Studying v Working in Marketing
Graduate from secondary school, go to university, and get a job in your field – this is the expected career trajectory. From the beginning of high school, this wasn’t just what my parents assumed I’d do, it was an expectation reinforced by teachers, friends, other family members and society more broadly.
I, however, took the long route getting to where I wanted to go in my career. Before landing my current position, I took time out to travel the world, live interstate and work in a variety of vastly different jobs, from being a deckhand on super-yachts to waitressing, from working as a winery cellar-hand to working in administration. It was only after all these experiences that I finally stumbled upon my niche and began studying a degree in marketing.
I did this on an external basis, which gave me the freedom to work in the industry while gaining my qualification, and I can honestly say that my experience of the gap between studying marketing and working in marketing has been truly eye-opening. The biggest differences I’ve found to date are:
1. Marketing moves at such an alarming rate that universities can’t keep up.
When the industry changes so rapidly, keeping the learning content of a degree up to date isn’t always possible. UX, chatbots, customer segmentation, predictive analysis and intelligent content curation are just some of the crucial and relevant recent marketing advances that my degree is yet to teach me about. Textbooks are great but doing my own research means I can learn about current trends and industry changes in order to put the learnings into practice in my own work.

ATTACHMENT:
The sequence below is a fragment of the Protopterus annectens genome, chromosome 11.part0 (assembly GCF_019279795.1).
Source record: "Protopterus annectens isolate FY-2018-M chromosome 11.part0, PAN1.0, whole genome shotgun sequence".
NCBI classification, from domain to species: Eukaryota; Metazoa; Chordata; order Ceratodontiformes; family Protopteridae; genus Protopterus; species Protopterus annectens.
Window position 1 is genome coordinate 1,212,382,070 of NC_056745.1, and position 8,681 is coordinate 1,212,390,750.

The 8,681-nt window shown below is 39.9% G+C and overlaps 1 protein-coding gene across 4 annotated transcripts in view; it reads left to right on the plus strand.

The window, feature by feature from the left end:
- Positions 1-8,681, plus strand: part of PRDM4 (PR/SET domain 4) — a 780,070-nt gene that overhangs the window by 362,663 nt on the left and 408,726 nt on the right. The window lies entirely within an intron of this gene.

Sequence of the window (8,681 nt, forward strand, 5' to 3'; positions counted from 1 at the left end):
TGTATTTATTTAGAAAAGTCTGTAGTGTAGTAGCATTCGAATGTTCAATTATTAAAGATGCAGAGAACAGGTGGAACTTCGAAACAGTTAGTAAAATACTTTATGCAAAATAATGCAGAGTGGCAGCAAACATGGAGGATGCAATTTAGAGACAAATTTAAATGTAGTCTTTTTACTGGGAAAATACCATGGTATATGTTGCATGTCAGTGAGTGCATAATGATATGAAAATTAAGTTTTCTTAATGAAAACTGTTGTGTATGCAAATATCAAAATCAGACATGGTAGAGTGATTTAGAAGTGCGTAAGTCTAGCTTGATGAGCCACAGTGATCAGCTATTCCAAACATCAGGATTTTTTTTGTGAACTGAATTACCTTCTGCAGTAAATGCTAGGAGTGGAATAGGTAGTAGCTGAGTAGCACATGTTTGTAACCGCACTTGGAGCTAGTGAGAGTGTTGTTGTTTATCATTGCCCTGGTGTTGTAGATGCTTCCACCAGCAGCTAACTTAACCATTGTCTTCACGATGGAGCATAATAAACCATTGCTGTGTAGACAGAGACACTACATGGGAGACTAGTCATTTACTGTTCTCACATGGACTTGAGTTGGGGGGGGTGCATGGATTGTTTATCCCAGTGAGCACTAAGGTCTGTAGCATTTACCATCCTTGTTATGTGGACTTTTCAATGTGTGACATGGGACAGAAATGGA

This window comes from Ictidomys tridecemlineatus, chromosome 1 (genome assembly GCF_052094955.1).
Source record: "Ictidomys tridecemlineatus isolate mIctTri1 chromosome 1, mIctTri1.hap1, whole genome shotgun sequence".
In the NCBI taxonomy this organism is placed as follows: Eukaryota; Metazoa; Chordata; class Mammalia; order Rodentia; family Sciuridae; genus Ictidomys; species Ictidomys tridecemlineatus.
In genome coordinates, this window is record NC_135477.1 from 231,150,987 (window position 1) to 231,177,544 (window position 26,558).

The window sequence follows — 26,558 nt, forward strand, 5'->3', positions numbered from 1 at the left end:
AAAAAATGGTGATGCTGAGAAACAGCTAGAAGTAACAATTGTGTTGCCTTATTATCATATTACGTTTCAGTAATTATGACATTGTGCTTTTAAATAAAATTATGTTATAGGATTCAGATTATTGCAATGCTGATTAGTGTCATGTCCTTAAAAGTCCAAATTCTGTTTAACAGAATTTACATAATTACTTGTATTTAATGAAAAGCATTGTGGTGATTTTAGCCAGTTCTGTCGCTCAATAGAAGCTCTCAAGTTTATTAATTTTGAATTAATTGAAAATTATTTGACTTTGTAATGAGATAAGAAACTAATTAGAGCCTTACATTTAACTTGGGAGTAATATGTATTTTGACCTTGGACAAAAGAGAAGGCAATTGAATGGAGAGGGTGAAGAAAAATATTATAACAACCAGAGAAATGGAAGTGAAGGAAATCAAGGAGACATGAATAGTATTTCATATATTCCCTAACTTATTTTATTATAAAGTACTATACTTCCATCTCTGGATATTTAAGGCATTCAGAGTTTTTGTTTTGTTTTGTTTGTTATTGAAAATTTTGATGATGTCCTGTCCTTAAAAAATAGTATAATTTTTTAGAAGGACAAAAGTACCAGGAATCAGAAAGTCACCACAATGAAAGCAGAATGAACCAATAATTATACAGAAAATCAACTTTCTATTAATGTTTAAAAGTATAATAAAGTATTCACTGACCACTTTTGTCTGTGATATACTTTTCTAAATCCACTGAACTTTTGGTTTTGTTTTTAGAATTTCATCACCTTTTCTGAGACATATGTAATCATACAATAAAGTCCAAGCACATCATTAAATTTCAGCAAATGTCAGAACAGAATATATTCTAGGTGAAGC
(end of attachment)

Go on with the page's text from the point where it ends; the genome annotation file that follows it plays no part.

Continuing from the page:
2. There’s no one-size-fits-all approach.
Every client is different and every marketing strategy requires a new tactic. Learning how to be creative, how to think outside the box and how to push the boundaries of what’s previously been done isn’t something that can be taught. However, it can be learned, and the best way of doing that is through experience and a bit of trial and error. Testing new ideas, adapting them after feedback and refining concepts is the process that helps to ensure a practical and innovative approach.
3. An A+ on paper means nothing if you can’t apply what you learn.
Learning about customer service and target market interaction is one thing. Putting it into practice is another. I’ve learnt the fundamentals of giving a presentation, the importance of time management and that the customer is always right, but what we write and what we do when we’re faced with a real-life scheduling conflict or challenging customer is a completely different scenario. Unfortunately these are the sorts of situations that studying marketing and public relations can partially prepare you for but that only experience can properly teach you to handle.
Studying has given me a strong foundation while working at the same time has allowed me to test the theories and decide what works best for the particular customers I deal with and is the best fit for my own personality and preferences.
Everything I have learned in my course has all been highly beneficial. My degree has taught me the fundamentals, and has also challenged me, inspired me and given me the best foundation for a career in marketing. However, there are some things that just can’t be learnt from a textbook, such as the way customer interaction shifts, social media updates, artificial intelligence advances and the evolution of the marketing landscape.
I’ve been lucky enough to be able to put my learning from university into practice daily, and to educate myself along the way while working with The Long and The Short of It. A degree is great but it takes experience, great mentors and continual learning to keep ahead in this crazy race we call marketing.